Money withdrawn from your 401(k) retirement account can be used only to buy a home, not to pay taxes on that money, or to pay for other things, such as closing costs. You have to pay the IRS a 10% penalty on withdrawals made before age 59½, so it’s better to hold on to the funds until you are ready to actually purchase a home. You cannot take out money for living expenses, but you can pay for medical expenses or college expenses without an additional penalty. These provisions do not apply to Roth 401(k)s, so don’t expect to have to pay taxes on the money you take out for these purposes.

Drawbacks to Using Your 401(k) to Buy a House

The biggest cost is the higher taxes you have to pay on the income from the home loan. The good news is that you can eliminate the need to worry about the tax bite by making sure you’ve started building an emergency fund before doing anything else. It is also important that you diversify the types of investments you have in your retirement account. The bigger drawback to using a 401(k) is that you’ll need to contribute up to $10,000 to a retirement account in order to buy a house. This is because the maximum you can contribute to a 401(k) every year is $18,000, and a 401(k) account is not free. It takes money to build one, so you will have to pay at least $1,000 (your $10,000 in contribution) in fees to keep the account active.

Alternatives to Tapping Your 401(k)

The key point about using a 401(k) to buy a house is that you’ll have to pay income taxes on the amount. So if you make $100,000, you will be paying approximately $16,000 in income taxes. This is money that could have gone toward your retirement.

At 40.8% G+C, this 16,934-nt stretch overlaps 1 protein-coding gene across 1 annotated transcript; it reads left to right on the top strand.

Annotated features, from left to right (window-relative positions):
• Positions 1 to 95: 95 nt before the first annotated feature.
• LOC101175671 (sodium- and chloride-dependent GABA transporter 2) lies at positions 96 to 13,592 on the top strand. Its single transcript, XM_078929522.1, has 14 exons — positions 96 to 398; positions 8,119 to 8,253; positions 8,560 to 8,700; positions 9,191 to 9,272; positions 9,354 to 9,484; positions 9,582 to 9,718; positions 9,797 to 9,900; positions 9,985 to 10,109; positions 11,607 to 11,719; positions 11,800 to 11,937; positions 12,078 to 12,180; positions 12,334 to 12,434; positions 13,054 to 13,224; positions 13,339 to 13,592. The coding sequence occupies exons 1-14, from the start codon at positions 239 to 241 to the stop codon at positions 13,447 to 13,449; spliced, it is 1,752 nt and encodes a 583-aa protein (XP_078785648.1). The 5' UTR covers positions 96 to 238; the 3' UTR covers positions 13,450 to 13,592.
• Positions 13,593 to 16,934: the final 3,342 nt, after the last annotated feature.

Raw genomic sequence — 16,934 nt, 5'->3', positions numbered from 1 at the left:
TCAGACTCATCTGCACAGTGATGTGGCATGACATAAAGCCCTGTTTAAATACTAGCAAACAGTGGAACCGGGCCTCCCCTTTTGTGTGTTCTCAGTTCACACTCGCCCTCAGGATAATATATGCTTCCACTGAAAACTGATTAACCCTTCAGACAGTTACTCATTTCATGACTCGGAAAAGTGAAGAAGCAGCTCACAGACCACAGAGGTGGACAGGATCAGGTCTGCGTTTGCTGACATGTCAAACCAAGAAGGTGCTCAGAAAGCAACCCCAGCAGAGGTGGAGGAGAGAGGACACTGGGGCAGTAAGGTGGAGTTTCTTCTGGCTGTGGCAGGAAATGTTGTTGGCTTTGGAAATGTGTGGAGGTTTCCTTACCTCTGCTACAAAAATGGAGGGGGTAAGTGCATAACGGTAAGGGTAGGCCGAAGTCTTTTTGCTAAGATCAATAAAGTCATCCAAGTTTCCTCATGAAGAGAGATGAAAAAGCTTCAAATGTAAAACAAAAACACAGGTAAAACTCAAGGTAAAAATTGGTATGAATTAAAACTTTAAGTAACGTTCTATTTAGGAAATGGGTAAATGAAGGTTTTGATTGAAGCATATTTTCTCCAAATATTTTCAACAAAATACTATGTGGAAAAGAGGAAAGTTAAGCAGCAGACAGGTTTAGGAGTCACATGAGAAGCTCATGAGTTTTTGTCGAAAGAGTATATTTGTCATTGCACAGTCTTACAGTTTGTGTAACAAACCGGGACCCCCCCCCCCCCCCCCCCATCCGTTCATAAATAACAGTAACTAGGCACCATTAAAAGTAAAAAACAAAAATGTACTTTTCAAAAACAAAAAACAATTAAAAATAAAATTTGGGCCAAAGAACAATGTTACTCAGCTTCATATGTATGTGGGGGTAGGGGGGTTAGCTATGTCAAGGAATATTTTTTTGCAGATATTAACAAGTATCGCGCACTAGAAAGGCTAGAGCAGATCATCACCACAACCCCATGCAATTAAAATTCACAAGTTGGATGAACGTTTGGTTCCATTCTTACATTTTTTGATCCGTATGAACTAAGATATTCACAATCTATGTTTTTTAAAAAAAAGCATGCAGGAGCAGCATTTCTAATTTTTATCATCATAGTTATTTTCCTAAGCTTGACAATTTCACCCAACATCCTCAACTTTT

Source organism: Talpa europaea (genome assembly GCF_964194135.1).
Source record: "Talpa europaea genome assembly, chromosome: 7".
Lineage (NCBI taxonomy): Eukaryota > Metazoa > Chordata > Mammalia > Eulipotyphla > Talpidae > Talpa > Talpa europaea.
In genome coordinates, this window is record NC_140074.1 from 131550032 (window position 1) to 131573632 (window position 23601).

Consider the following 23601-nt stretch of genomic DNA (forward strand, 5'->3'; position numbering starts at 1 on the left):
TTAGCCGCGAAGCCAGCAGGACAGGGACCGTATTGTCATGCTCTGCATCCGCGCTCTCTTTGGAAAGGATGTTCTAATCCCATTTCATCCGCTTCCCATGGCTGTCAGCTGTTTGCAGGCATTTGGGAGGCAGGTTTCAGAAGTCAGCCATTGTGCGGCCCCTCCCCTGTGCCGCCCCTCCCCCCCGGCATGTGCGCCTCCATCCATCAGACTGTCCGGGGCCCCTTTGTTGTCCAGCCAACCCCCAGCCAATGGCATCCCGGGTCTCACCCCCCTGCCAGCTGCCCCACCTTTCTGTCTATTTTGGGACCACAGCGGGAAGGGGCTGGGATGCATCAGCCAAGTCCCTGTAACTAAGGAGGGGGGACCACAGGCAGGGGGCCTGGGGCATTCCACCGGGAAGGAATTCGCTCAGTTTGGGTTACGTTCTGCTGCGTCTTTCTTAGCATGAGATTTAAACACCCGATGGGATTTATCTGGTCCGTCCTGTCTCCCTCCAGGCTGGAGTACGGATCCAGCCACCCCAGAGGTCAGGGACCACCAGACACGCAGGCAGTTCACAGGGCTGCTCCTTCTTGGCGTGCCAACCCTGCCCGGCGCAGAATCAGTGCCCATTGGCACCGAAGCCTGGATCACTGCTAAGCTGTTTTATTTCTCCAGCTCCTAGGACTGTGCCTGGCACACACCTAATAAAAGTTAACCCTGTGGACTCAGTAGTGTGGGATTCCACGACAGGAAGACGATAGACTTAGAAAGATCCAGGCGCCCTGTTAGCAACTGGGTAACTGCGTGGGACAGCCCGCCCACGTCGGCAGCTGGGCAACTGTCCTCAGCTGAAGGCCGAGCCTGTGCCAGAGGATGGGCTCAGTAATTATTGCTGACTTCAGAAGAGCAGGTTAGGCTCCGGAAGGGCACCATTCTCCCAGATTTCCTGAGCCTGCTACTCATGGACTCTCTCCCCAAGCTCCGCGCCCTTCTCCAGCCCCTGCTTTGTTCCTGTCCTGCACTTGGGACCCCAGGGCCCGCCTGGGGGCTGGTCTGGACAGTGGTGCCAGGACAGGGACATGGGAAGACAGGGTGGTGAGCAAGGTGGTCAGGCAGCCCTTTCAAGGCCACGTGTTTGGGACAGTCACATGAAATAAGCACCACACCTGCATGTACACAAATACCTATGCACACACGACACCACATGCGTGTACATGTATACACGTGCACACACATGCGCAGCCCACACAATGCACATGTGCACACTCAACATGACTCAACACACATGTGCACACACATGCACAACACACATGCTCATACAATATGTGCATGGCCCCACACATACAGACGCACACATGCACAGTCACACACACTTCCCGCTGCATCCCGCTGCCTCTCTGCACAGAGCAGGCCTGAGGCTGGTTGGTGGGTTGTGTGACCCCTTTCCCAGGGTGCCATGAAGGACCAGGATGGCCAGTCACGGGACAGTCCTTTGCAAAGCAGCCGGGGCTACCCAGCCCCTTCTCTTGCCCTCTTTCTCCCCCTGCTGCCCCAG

Find The Mortgage Option That’s Right For You

Before going down the road of using your retirement plan to buy a house, it’s important to first take a look at whether your 401(k) could be tapped for other purposes such as a second car, a college education, or even some non-necessities like vacations and hobbies. For example, if your employer offers a matching program, it’s usually easiest to invest in an IRA, which you can only do if you’re younger than age 50. If the option to tap a 401(k) is the only realistic way for you to purchase a home, there are other ways to save for a down payment without missing out on other financial goals.

What is the cost of using 401(k) for a house?

How much you need to contribute toward a home purchase varies by household. For many first-time buyers, a simple rule of thumb is to save 15% of the home price. The other 10% should go toward closing costs. According to, the average home sale price in July was $266,000 in the U.S. Fees to buy a home Over the course of a 30-year mortgage, if you were to pay 0% interest and the 10% of a $267,000 home cost would cover the balance, you would end up paying $110,000. Assuming a 6% interest rate, that equals $7,167. Applying the cost of the down payment to 0% for a 30-year loan equals $4,962, which means you would need an extra $12,216 to put toward your down payment. As the cost of a home goes up, it becomes more difficult to save enough for a down payment.


It’s important that you understand all of the potential ramifications and tradeoffs that come along with taking money from your 401(k) to buy a home. Using a 401(k) for the purpose of buying a home is a move that should be scrutinized closely to determine if it is the right move for you. A final word of caution: The IRS warns that not only are these funds not guaranteed to come back, but the IRS might also consider this activity as an attempt to avoid or evade paying income taxes. Take this into account and weigh the possible outcomes carefully before taking any action.

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NB: The purpose of this website is to provide a general understanding of personal finance, basic financial concepts, and information. It’s not intended to advise on tax, insurance, investment, or any product and service. Since each of us has our own unique situation, you should have all the appropriate information to understand and make the right decision to fit with your needs and your financial goals. I hope that you will succeed in building your financial future.